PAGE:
I have two “undecided” friends who hold down decisive and left-leaning jobs. One has spent a lifetime in the labour movement, connected to other union colleagues the length of the UK. He worries that the forces of democracy in Scotland may not be strong enough to resist Establishment capture after independence.

Another friend works in the women’s movement.  She observes that campaigners for independence have a shared goal but not shared values and socially conservative forces like John Mason or Brian Soutar and abusers like Bill Walker worry the hell out of her.

These lives are not identical so their worries are not identical – nor are they lightly dismissed.  You could say every political party is a bit of a mixed bag. But that’s not much of a consolation is it? The prospect of being walled up on the small boat Independence navigating stormy seas with an “auld enemy” is not a very cheery one.

These two friends are not ditherers by nature.  They just don’t hear their deepest worries being discussed by supporters of independence – never mind answered. The general response – “it’ll be alright on the night” is an insult to their intelligence. So they remain Undecided.

Many “Don’t knows” may actually know too much to make a quick decision about independence. They are not binary people. And that’s not to criticise those who found the choice easy – those the pollsters call “heart supporters” of independence or the Union. It’s just that others must weigh things up and hear the things they most fear brought into the open and discussed – honestly and without aggression.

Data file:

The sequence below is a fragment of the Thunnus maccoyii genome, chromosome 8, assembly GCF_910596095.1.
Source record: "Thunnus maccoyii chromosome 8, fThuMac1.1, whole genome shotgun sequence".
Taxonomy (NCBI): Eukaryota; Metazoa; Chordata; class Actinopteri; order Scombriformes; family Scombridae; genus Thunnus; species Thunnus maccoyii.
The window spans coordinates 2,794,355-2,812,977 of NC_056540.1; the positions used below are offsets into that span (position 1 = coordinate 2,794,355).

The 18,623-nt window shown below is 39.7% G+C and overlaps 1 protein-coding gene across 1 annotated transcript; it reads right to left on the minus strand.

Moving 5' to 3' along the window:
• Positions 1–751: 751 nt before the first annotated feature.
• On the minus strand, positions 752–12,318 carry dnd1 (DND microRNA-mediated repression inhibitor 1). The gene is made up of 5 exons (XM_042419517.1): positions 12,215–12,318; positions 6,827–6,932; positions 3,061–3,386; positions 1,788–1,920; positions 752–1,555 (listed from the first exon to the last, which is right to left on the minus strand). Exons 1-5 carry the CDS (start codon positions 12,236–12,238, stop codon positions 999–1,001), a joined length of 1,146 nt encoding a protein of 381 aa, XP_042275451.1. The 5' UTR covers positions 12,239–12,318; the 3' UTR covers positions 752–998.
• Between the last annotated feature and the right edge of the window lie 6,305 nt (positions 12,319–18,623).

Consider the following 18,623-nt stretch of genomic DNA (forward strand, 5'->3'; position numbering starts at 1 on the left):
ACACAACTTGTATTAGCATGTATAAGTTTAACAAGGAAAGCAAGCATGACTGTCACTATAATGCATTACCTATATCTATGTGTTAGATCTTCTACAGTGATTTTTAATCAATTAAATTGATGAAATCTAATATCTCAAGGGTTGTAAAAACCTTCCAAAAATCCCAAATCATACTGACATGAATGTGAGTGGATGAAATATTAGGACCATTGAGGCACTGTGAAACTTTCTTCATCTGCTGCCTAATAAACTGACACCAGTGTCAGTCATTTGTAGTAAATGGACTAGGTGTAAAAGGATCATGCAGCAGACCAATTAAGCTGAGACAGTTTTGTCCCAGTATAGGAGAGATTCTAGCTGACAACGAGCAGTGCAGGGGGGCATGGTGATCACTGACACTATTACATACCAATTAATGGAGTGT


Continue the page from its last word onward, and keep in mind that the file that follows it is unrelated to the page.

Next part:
Who will run Scotland if Scots vote yes? Will one top-down government in London be replaced by a new one in Edinburgh? Will the largest local authorities in Europe get bigger? Will Scots vote for independence only to hand massive power to an unelected cabal of money-men and senior politicians?

These are real fears of mine. And that’s why I’ve been stotting round Scotland doing Blossom gigs in any community that’s interested. The more Scots visualise the kind of society we could have after independence, the more we take control of the process and the less party-led the whole campaign becomes.

There are some ways to counter deep-seated fears about independence. But only if those fears are raised in the first place. The recent hostility dished out towards Sarah Smith – coming back to Scotland to head a replacement programme for Newsnight Scotland — is a case in point. I’d guess many Undecided women have been quite appalled at the tiny number of belligerent comments posted on social media – just because Sarah Smith is former Labour leader John Smith’s daughter. Please.

If the new Scotland is based on “I kent her faither” most modern women will not feel any motivation to votes yes – no matter how many adventurous woman-friendly policies are announced by Nicola Sturgeon.

Happily the prospect of independence has unleashed vigorous questioning about everything that’s ae been in Scotland. So the Undecideds also include a new set of independent-minded folk (especially young people) who are not inclined to accept tablet of stone style explanations from anyone.